Over and over again, I’ve found myself recommending this book by Alain de Botton (author of How Proust Can Change Your Life) and I think it’s because it so easily resonates for anyone who’s ever been in a committed relationship. If you don’t want to think about love, I do NOT recommended reading this. Young or old, male or female, gay, straight or what have you… if you’ve ever experienced the fall (or something like it), you’ll find yourself relating to the narrator or his beloved and imperfect Chloe.
The book itself takes an analytical approach to love and brings the subject down to the barest of circumstances making each stage of love (from the first jump to the extremely depressing end) universal in every sense of the word. His obsessive dissection asserts that love is not individualistic and it is only believed so because what we want in the end is to have the beloved love us for who we are, not what we represent. As such we convince ourselves that the love we share with our special someone is unique and it is only that person who truly understands us at our core.
On a personal note, reading the book brought me back to my one and only real relationship which ended about 3 years ago. During the 7 years we were together, I definitely felt my share of experiences relatable to both narrator & Chloe but one passage that really evoked some old emotions that have long been put away was this:
One does not get angry with a donkey for not being able to sing, for the donkey’s constitution never gave it a chance to do anything but snort. Similarly, one cannot blame a lover for loving or not loving, for it is a matter beyond their choice and hence responsibility—though what makes rejection in love harder to bear than donkeys who can never sing is that one did once see the love loving. One finds it easier not to blame the donkey for not singing because it never sang, but the lover loved, perhaps only a short while ago, which makes the reality of the claim I cannot love you anymore all the harder to digest.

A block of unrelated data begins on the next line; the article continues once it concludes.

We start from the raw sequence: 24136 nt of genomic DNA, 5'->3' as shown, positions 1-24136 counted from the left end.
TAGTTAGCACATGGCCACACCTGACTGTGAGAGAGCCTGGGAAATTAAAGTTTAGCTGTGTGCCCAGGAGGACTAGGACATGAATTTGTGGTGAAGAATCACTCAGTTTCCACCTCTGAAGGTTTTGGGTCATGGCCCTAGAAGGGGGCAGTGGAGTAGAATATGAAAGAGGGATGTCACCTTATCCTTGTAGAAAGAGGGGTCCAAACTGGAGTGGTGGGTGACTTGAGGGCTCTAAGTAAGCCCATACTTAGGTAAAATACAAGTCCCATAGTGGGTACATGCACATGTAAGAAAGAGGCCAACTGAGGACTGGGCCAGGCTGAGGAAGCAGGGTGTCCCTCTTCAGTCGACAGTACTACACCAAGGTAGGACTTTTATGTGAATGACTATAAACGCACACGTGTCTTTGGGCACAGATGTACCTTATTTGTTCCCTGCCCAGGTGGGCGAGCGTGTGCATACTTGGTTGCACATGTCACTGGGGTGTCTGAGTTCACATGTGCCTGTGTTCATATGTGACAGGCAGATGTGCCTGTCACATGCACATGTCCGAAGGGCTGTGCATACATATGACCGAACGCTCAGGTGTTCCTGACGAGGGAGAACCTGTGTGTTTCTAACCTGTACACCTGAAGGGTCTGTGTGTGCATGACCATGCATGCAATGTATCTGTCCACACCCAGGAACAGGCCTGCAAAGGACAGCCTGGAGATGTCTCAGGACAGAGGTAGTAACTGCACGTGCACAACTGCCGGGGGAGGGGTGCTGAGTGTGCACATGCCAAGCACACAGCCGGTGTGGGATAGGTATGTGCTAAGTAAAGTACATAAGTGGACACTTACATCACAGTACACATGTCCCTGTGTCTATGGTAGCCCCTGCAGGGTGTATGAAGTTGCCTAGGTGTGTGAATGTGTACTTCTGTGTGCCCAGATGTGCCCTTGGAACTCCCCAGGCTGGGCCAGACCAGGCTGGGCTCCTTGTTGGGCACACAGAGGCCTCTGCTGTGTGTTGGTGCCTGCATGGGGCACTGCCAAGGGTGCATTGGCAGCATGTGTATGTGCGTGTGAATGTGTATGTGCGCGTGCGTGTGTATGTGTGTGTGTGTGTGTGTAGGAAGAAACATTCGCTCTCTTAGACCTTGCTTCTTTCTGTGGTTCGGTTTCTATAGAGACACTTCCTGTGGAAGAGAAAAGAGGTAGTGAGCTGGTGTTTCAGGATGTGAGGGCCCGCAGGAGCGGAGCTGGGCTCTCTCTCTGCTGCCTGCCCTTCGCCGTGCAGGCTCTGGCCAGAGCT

The arrogance of wanting to be loved had emerged only now it was unreciprocated—I was left alone with my desire, defenseless, beyond the law, shockingly crude in my demands: Love me! And for what reason? I had only the usual paltry, insufficient excuse: Because I love you….
At one point of the us that once was, I played the narrator. I was left feeling deserted and out of control and damaged. I looked back on the years we had shared and deemed him despicable. Just as we so often believe that “…the one who rejects is labeled evil, & the one who is rejected comes to embody the good,” I followed suit and played the role of martyr remarkably well. Then we came back to each other, years passed and we came full circle but in the end, I was Chloe. I was the aggressor, the hateful person who could somehow wound a loved one, the vile betrayer of a love once shared. Unsurprisingly, while the world hated a way (at least for a spell), I thought I was doing the right thing. Freeing the person who I cared for but for whom I no longer loved in the way that makes a romantic relationship work.
The book is in so many ways a tour de force. It made me laugh, cry and I still find myself picking it up from my bedside table to reread old chapters even after I’ve moved on to my next good read [Blindness by Saramago if you were curious]. Though the narrator definitely has his lows, the book ends on a positive note (somewhat): “We are all more intelligent than we are capable & awareness of the insanity of love has never saved anyone from the disease.” In the end, though he realizes to fall is a folly… it is one that is unavoidable and absolutely worth the risk.
I figure, I’ll get there one day. Naturally, of course.